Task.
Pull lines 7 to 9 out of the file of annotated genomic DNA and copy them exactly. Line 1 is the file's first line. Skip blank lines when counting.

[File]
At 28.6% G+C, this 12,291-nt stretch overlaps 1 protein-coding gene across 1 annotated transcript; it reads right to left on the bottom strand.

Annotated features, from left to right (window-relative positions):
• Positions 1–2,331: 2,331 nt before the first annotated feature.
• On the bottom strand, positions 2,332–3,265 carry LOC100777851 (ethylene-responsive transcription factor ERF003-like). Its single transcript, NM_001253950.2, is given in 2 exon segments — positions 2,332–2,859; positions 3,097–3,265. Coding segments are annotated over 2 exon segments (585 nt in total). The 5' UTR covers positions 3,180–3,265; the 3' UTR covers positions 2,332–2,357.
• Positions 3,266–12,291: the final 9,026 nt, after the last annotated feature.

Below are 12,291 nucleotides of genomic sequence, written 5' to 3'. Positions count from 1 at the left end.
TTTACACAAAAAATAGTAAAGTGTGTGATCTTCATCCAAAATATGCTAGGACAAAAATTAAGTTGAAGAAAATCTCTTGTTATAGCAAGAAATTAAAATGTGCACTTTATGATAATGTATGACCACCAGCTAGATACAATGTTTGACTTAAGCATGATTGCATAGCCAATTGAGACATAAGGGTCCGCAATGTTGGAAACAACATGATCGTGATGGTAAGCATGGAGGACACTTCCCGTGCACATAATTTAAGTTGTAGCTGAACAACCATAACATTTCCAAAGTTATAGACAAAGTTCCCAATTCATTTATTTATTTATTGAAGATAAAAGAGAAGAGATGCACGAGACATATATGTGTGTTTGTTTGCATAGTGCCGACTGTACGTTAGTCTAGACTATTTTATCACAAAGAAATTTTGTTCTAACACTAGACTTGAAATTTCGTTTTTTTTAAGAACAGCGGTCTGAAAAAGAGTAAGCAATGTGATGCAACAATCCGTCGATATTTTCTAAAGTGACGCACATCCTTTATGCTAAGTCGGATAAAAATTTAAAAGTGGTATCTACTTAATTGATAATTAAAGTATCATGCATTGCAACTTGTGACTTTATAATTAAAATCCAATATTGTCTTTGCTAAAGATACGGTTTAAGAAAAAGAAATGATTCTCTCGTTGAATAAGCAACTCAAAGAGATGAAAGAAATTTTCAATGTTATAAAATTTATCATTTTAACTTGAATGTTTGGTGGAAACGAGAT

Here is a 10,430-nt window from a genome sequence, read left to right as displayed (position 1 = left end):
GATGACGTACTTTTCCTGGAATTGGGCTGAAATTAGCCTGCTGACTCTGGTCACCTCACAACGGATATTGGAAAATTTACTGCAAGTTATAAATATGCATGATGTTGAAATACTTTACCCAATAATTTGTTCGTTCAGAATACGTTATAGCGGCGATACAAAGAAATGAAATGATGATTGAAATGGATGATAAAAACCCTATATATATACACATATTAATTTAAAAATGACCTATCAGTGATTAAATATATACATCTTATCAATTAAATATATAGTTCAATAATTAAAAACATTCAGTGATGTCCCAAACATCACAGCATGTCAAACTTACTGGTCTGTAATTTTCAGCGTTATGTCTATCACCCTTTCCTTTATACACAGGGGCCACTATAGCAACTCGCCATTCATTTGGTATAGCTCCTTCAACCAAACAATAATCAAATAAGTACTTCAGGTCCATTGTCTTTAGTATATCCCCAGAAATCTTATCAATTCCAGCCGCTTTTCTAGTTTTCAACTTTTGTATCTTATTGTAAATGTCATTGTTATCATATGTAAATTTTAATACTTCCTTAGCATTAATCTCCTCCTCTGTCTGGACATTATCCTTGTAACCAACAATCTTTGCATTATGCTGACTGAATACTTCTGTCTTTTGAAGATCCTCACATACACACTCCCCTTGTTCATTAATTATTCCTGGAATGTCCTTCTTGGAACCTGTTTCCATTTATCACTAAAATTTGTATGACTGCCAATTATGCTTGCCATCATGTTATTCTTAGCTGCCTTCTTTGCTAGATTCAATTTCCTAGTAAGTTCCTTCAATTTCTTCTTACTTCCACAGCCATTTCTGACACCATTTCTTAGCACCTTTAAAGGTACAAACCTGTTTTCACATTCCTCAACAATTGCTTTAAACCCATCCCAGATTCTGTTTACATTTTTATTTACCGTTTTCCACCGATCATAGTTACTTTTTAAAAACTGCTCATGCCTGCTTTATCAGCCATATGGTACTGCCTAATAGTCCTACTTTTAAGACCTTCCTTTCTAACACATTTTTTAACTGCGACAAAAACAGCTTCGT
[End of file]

TTTACACAAAAAATAGTAAAGTGTGTGATCTTCATCCAAAATATGCTAGGACAAAAATTAAGTTGAAGAAAATCTCTTGTTATAGCAAGAAATTAAAATGTGCACTTTATGATAATGTATGACCACCAGCTAGATACAATGTTTGACTTAAGCATGATTGCATAGCCAATTGAGACATAAGGGTCCGCAATGTTGGAAACAACATGATCGTGATGGTAAGCATGGAGGACACTTCCCGTGCACATAATTTAAGTTGTAGCTGAACAACCATAACATTTCCAAAGTTATAGACAAAGTTCCCAATTCATTTATTTATTTATTGAAGATAAAAGAGAAGAGATGCACGAGACATATATGTGTGTTTGTTTGCATAGTGCCGACTGTACGTTAGTCTAGACTATTTTATCACAAAGAAATTTTGTTCTAACACTAGACTTGAAATTTCGTTTTTTTTAAGAACAGCGGTCTGAAAAAGAGTAAGCAATGTGATGCAACAATCCGTCGATATTTTCTAAAGTGACGCACATCCTTTATGCTAAGTCGGATAAAAATTTAAAAGTGGTATCTACTTAATTGATAATTAAAGTATCATGCATTGCAACTTGTGACTTTATAATTAAAATCCAATATTGTCTTTGCTAAAGATACGGTTTAAGAAAAAGAAATGATTCTCTCGTTGAATAAGCAACTCAAAGAGATGAAAGAAATTTTCAATGTTATAAAATTTATCATTTTAACTTGAATGTTTGGTGGAAACGAGAT

Here is a 10,430-nt window from a genome sequence, read left to right as displayed (position 1 = left end):
GATGACGTACTTTTCCTGGAATTGGGCTGAAATTAGCCTGCTGACTCTGGTCACCTCACAACGGATATTGGAAAATTTACTGCAAGTTATAAATATGCATGATGTTGAAATACTTTACCCAATAATTTGTTCGTTCAGAATACGTTATAGCGGCGATACAAAGAAATGAAATGATGATTGAAATGGATGATAAAAACCCTATATATATACACATATTAATTTAAAAATGACCTATCAGTGATTAAATATATACATCTTATCAATTAAATATATAGTTCAATAATTAAAAACATTCAGTGATGTCCCAAACATCACAGCATGTCAAACTTACTGGTCTGTAATTTTCAGCGTTATGTCTATCACCCTTTCCTTTATACACAGGGGCCACTATAGCAACTCGCCATTCATTTGGTATAGCTCCTTCAACCAAACAATAATCAAATAAGTACTTCAGGTCCATTGTCTTTAGTATATCCCCAGAAATCTTATCAATTCCAGCCGCTTTTCTAGTTTTCAACTTTTGTATCTTATTGTAAATGTCATTGTTATCATATGTAAATTTTAATACTTCCTTAGCATTAATCTCCTCCTCTGTCTGGACATTATCCTTGTAACCAACAATCTTTGCATTATGCTGACTGAATACTTCTGTCTTTTGAAGATCCTCACATACACACTCCCCTTGTTCATTAATTATTCCTGGAATGTCCTTCTTGGAACCTGTTTCCATTTATCACTAAAATTTGTATGACTGCCAATTATGCTTGCCATCATGTTATTCTTAGCTGCCTTCTTTGCTAGATTCAATTTCCTAGTAAGTTCCTTCAATTTCTTCTTACTTCCACAGCCATTTCTGACACCATTTCTTAGCACCTTTAAAGGTACAAACCTGTTTTCACATTCCTCAACAATTGCTTTAAACCCATCCCAGATTCTGTTTACATTTTTATTTACCGTTTTCCACCGATCATAGTTACTTTTTAAAAACTGCTCATGCCTGCTTTATCAGCCATATGGTACTGCCTAATAGTCCTACTTTTAAGACCTTCCTTTCTAACACATTTTTTAACTGCGACAAAAACAGCTTCGT